Ciara O’Connell

Health and Human Rights 2014, 16/2

Abstract

Remedies and reparation measures emerging from the Inter-American System of Human Rights in reproductive health cases have consistently highlighted the need to develop, and subsequently implement, non-repetition remedies that protect, promote, and fulfill women’s reproductive health rights. Litigation outcomes that determine there have been violations of reproductive rights are regarded as a “win” for health rights litigation, but when implementation fails, is a “win” still a win? There has been considerable success in litigating reproductive health rights cases, yet the Inter-American Commission on Human Rights and the Inter-American Court of Human Rights are not adequately equipped to follow up on cases after they have been won. Successful and sustainable implementation of reproductive health rights law requires incorporation of non-repetition remedies in the form of legislation, education, and training that seeks to remodel existing social and cultural practices that hinder women’s enjoyment of their reproductive rights. In order for a reproductive health rights case to ultimately be a “winner,” case recommendations and decisions emerging from the Commission and Court must incorporate perspectives from members of civil society, with the ultimate goal being to develop measurable remedies that address underlying obstacles to domestic implementation.

Introduction

Women’s reproductive health rights violations are at the forefront of today’s “war on women.”1 As a result, reproductive rights litigation has increased in both domestic and international human rights arenas in order to protect women’s enjoyment of their reproductive health rights.2 The impact of reproductive health litigation extends much further than the individual, with outcomes also affecting family, community, and society as a whole.3 In the inter-American region, the Inter-American System of Human Rights has increasingly adopted a gender perspective in its cases and reporting mechanisms, with a noted progression in admitting and reviewing reproductive rights cases.4 In doing so, the Inter-American Commission on Human Rights (“the Commission”) and the Inter-American Court of Human Rights (“the Court”) have become forums for the advancement of domestic reproductive rights laws, policies, and practices.5 Reproductive health rights litigation emerging from the Inter-American System of Human Rights (“the Inter-American System”) has been successful in recognizing State responsibility for rights violations, but has fallen short in implementing remedies that are designed to ensure non-repetition of violations.6 The Commission and Court have issued reparations and remedies in reproductive rights cases, but a failure to design, implement, and enforce non-repetition remedies in the aftermath of a winning reproductive rights case has significantly debilitated the impact of case outcomes.

The objective of this article is two-fold: first, to examine trends in remedies and reparation measures, with emphasis being placed on the importance of design and implementation of non-repetition remedies to fulfill women’s reproductive health rights; and second, to use reports and case law from the Inter-American System to highlight inconsistencies in remedy design, as well as to identify possible areas for improvement, such as increased collaboration with members of civil society. The final section analyzes remedies developed in Paulina del Carmen Ramírez Jacinto v. México, a reproductive health rights case from the Commission, in order to understand the importance of effective non-repetition remedy design and its subsequent application at the national level.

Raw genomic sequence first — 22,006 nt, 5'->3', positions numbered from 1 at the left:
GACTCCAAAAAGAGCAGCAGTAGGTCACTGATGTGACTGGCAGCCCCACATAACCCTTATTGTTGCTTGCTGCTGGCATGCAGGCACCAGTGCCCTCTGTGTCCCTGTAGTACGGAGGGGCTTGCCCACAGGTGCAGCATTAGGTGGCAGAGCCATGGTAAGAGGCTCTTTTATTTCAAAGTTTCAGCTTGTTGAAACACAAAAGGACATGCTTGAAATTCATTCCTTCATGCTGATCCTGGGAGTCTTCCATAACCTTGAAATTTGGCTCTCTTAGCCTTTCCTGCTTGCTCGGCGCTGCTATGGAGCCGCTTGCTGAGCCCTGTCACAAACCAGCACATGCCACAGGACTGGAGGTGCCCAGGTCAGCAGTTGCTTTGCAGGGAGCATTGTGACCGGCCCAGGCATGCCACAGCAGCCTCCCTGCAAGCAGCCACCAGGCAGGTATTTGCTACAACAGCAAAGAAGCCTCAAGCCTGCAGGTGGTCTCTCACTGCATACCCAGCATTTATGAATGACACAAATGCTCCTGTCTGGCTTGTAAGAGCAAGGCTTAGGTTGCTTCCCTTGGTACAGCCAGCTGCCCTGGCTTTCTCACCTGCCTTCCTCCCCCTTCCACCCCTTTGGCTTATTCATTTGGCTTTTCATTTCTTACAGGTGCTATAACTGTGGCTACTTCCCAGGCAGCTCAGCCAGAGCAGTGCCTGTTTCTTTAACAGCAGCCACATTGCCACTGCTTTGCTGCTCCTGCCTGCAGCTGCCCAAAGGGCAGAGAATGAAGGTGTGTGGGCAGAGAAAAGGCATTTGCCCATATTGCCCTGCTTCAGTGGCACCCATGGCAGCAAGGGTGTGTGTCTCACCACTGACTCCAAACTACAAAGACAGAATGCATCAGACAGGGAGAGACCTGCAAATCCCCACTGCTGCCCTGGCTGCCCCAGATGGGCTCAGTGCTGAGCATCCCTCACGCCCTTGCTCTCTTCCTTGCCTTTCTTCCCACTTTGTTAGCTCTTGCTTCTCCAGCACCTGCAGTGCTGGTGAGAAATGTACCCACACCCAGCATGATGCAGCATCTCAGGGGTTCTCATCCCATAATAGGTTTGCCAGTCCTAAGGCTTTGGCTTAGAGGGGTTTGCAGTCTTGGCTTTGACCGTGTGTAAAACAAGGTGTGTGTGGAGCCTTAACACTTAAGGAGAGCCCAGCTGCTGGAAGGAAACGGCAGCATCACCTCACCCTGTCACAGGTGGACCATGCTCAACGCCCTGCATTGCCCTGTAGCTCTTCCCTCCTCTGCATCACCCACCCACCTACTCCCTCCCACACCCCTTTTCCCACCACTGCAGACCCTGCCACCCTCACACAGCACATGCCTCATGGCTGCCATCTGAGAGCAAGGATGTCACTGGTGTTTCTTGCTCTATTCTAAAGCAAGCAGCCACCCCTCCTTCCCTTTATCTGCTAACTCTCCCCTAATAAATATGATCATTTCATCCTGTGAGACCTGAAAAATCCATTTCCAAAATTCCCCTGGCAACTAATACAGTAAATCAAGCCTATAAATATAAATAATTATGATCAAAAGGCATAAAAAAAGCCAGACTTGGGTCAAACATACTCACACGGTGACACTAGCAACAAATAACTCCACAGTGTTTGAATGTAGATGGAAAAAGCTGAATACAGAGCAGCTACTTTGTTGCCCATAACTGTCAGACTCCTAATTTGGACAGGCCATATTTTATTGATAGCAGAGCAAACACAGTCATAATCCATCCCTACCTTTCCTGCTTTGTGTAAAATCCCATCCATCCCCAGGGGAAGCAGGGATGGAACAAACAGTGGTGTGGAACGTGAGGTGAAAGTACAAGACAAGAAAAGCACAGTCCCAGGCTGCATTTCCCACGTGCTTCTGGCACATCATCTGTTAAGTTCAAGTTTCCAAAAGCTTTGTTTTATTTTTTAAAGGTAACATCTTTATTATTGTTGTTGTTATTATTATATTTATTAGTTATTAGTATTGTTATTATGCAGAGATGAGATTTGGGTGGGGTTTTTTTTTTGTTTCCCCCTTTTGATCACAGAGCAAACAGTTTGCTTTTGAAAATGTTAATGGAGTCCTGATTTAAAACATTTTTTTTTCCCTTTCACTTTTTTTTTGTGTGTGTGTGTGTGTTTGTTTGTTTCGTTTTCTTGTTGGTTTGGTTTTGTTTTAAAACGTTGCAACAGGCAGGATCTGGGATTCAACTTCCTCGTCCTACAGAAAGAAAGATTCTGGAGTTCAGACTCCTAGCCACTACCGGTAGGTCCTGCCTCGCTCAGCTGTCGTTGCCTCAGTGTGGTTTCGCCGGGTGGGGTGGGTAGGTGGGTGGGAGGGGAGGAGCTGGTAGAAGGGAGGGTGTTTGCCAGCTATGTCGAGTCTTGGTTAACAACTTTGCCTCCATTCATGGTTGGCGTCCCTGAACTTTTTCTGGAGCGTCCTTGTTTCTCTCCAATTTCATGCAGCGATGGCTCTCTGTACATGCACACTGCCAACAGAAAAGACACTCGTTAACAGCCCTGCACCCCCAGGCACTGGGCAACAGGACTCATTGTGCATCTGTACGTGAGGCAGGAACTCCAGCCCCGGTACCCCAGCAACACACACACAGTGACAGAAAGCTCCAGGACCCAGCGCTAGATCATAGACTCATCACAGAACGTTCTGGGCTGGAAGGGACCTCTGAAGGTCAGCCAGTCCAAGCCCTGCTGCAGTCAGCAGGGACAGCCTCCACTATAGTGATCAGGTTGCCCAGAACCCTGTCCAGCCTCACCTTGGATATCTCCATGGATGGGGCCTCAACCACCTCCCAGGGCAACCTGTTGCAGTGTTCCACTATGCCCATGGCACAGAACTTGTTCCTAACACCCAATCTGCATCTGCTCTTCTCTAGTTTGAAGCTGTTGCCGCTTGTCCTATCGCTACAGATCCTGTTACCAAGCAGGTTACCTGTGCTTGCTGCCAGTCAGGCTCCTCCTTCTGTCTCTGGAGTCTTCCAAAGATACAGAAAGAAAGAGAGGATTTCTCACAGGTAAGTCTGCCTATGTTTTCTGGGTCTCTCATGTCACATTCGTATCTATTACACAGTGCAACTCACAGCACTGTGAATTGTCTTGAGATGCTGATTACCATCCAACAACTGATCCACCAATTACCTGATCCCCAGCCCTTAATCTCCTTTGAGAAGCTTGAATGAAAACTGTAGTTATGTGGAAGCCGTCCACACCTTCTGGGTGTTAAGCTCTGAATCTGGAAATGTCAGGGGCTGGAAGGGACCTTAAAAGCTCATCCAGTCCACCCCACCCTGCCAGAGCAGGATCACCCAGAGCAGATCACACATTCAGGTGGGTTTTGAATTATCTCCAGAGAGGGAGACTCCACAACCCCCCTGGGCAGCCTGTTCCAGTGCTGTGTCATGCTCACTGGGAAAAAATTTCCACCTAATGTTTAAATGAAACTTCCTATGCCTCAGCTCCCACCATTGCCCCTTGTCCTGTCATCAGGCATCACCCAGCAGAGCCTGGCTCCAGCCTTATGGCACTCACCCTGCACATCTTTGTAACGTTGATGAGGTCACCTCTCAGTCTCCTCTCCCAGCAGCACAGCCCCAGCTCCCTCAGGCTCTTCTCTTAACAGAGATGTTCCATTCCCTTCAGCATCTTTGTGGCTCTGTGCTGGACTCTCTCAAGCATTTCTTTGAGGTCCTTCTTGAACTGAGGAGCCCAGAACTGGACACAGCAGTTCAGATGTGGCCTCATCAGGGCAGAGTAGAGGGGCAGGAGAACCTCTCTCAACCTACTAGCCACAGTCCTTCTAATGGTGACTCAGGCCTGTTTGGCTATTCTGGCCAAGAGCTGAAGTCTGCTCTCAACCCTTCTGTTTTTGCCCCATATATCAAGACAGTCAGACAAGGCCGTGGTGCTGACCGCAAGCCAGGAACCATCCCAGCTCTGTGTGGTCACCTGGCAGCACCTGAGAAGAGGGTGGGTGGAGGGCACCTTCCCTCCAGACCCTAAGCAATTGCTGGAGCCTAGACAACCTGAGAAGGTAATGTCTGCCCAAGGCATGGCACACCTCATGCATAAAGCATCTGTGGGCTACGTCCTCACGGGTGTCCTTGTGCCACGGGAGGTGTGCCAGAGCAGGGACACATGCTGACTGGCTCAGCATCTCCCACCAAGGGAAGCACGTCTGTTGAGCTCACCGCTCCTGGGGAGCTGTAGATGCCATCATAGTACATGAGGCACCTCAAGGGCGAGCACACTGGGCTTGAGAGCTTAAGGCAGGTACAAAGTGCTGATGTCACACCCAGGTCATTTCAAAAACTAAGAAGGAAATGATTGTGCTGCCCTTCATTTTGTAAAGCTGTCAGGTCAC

The Inter-American System and implementation

The Inter-American System of Human Rights entrusts two treaty-monitoring bodies with the protection, promotion, and fulfillment of human rights in the Americas: the Inter-American Commission on Human Rights (1959) and the Inter-American Court of Human Rights (1979).7 The two bodies share the mission of advancing human rights in the region, but their duties, responsibilities, jurisdiction and powers of enforcement vary. The Commission accepts petitions filed on behalf of victims, determines admissibility of cases, and in some cases reviews Friendly Settlement Agreements (FSA) forged by the State and petitioners, where final conditions of the agreement include remedies and reparation measures. In the event that an agreement cannot be reached between the parties, either before or after the Commission has determined admissibility, the Commission issues a Merits Decision, which includes a list of recommendations with which the State must comply. If the State Party then fails to implement the elements of the agreement or decision, the Commission can elect to submit the case to the Inter-American Court.8 The Court reviews the materials and calls upon the State and the petitioner to give further information about the status of the case, which includes participation in the form of amicus curiae briefs submitted by interested parties. The judgment issued by the Court is binding on the State, and as such, the remedies delineated by the Court must be implemented by the State in their entirety.9 While this process is straightforward in theory, State implementation of remedies is lacking in application. Although the Commission publishes FSAs and issues Merits Decisions, and the Court orders remedies at the conclusion of a winning case, the Inter-American System does not operate a permanent and formal implementation-monitoring body to follow up on State compliance.